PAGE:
CMS then calculates total MSSP savings as the sum of total savings for ACOs with spending below the benchmark, plus the sum of spending above the benchmark for ACOs that exceeded it. Using this method, CMS estimated MSSP savings of $954 million between 2013 and 2015. During this period, ACOs that saved money earned $1.3 billion in shared savings payments. CMS concluded that on a net basis, the program increased Medicare spending by $344 million between 2013 and 2015, according to the NAACOS analysis and Health Affairs commentary.
While some prior research and analysis has backed CMS’ claims that MSSP ACOs have not saved the government money, other examinations agree with NAACOS that the methodology CMS uses is flawed and understates true program savings. According to the Health Affairs blog, “This occurs for several reasons. ACO benchmarks have been trended forward using a national average per-beneficiary amount, but Medicare spending growth varies substantially across geographic areas due to underlying market factors, and ACOs tend to be located in areas of higher Medicare spending growth. Therefore, an ACO could significantly outperform its regional peers but still lose money based on CMS’s accounting. Exacerbating this problem is the fact that CMS does not adjust the benchmarks to account for the growing burden of illness as continually enrolled beneficiaries age during each three-year contract period, even though this results in higher actual spending.”
Conversely, NAACOS, and some others, believe that a better approach to understanding ACO savings would be to estimate what spending would have been in the absence of the ACO program. When this tactic—referred to as “difference-in-difference” analysis—has been used, research has shown that MSSP ACOs have saved Medicare significant money. One 2016 study that used this method estimated that the MSSP saved $867 million during 2013 and 2014, resulting in overall savings of $213 million after subtracting shared savings payments earned by the ACOs. More recently, another study using this approach found total MSSP savings of $704 million in 2015, with net savings to Medicare of $145 million.
A CMS spokesperson told Healthcare Informatics that the federal agency was not part of the NAACOS analysis and cannot speak to it. However, the spokesperson pointed to a Health Affairs blog post from August, written by Verma, that explains in 2016 and in all prior years, one-sided ACOs in aggregate did in fact increase Medicare spending relative to their benchmarks. The agency also said it will take in all evidence, comments and analyses that are formally submitted in response to its proposed rule on MSSP changes.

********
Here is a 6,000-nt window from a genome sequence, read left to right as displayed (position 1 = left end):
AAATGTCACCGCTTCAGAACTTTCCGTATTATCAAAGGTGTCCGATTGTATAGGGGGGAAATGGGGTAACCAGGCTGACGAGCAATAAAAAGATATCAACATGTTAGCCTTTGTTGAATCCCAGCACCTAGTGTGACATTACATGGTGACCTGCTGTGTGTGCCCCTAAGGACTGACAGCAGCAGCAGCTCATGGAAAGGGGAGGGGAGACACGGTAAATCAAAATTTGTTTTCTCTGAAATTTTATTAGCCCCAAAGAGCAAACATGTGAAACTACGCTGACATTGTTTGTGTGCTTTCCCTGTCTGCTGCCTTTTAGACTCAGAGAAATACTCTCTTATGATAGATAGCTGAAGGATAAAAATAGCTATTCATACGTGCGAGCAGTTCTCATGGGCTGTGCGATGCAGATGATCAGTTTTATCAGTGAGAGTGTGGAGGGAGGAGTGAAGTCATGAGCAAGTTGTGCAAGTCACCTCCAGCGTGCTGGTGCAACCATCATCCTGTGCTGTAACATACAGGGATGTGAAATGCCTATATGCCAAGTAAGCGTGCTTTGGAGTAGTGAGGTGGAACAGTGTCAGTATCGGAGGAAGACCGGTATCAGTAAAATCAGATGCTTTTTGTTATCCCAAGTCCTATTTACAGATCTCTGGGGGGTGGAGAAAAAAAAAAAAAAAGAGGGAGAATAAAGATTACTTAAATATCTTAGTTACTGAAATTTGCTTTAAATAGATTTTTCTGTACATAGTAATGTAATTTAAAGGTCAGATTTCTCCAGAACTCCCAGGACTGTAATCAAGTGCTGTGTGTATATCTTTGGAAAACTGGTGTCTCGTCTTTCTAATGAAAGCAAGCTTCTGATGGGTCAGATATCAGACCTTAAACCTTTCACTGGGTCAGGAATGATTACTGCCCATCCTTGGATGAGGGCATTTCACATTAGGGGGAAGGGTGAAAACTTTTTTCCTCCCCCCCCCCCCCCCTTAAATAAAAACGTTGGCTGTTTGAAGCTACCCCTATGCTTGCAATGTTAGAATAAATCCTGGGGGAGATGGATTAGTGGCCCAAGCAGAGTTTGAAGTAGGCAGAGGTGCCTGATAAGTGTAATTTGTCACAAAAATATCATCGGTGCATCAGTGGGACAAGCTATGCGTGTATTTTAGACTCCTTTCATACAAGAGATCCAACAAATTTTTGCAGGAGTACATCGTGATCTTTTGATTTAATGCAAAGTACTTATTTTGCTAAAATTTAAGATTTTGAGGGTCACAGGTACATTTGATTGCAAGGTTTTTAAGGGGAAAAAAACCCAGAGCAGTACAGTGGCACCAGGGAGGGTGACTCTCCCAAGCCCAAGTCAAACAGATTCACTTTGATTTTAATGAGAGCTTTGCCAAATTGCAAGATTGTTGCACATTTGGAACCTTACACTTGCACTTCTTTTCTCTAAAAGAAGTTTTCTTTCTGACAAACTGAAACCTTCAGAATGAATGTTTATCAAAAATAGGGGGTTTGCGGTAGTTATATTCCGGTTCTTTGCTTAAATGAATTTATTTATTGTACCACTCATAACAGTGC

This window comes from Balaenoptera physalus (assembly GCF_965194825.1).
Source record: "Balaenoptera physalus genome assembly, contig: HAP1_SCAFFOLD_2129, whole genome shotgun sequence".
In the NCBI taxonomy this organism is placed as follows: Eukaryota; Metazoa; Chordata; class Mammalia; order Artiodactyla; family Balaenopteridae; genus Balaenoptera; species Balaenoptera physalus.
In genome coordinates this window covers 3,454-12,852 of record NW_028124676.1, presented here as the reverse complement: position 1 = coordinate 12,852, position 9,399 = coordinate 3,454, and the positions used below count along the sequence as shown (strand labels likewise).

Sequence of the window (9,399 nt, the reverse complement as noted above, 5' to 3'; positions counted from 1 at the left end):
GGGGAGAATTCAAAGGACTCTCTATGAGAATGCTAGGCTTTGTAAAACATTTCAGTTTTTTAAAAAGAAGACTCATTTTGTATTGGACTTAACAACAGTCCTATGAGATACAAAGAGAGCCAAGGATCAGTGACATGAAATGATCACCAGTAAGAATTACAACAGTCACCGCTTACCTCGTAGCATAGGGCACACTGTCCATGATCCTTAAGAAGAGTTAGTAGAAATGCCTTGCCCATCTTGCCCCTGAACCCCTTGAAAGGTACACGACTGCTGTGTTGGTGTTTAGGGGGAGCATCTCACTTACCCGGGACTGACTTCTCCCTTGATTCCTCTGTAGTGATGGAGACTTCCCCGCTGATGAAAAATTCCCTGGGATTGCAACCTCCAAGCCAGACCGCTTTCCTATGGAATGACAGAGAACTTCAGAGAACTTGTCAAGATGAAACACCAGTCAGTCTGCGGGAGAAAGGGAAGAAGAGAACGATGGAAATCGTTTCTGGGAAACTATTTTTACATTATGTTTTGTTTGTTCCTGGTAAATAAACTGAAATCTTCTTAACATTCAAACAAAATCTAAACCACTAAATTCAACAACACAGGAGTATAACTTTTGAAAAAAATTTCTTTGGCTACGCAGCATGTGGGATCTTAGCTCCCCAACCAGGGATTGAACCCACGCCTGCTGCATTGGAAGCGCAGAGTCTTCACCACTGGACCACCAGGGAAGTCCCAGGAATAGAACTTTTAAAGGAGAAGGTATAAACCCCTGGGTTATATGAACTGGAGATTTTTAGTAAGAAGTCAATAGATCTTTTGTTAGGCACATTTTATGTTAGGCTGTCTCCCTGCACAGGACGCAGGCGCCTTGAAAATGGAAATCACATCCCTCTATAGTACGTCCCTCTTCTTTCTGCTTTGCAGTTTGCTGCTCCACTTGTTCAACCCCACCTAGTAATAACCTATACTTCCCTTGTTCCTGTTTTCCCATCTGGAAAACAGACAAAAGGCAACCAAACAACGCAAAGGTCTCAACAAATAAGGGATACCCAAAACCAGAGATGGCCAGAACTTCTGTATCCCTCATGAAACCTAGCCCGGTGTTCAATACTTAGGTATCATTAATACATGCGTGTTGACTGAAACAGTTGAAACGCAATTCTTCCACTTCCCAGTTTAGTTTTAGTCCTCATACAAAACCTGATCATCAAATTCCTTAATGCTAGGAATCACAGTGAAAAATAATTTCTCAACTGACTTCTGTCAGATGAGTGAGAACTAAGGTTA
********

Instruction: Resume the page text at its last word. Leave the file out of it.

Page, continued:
In the end, the NAACOS/ Dobson DaVanzo & Associates study found total MSSP savings of more than $1.8 billion for this period using this “difference-in-difference” method—a figure that doubles the savings calculated by CMS for 2013 to 2015 based on the benchmarks. This is why NAACOS believes that the ultimate goal of CMS’ final rule on MSSP ACOs “should be to strike a reasonable balance of risk and reward that will encourage new ACOs to form and begin the transition to value-based payment,” said Clif Gaus, president and CEO of NAACOS, adding, “If successful, millions more Medicare beneficiaries will benefit from better care and lower costs while maintaining the choice to see any Medicare provider they want.”
In a statement on the release of this study, the Charlotte-based Premier Inc. showed support for the “difference-in-difference” approach. “We agree that measuring program savings against a benchmark of potential spending is a flawed way to assess true impact,” said Joe Damore, premier vice president of population health. “The measure should not be whether spending was reduced relative to a national target that does not take into account regional costs and patient acuity over the contract period, but rather whether ACOs generated any savings for Medicare over and above historic FFS [fee-for-service] spending for the ACO’s beneficiaries.”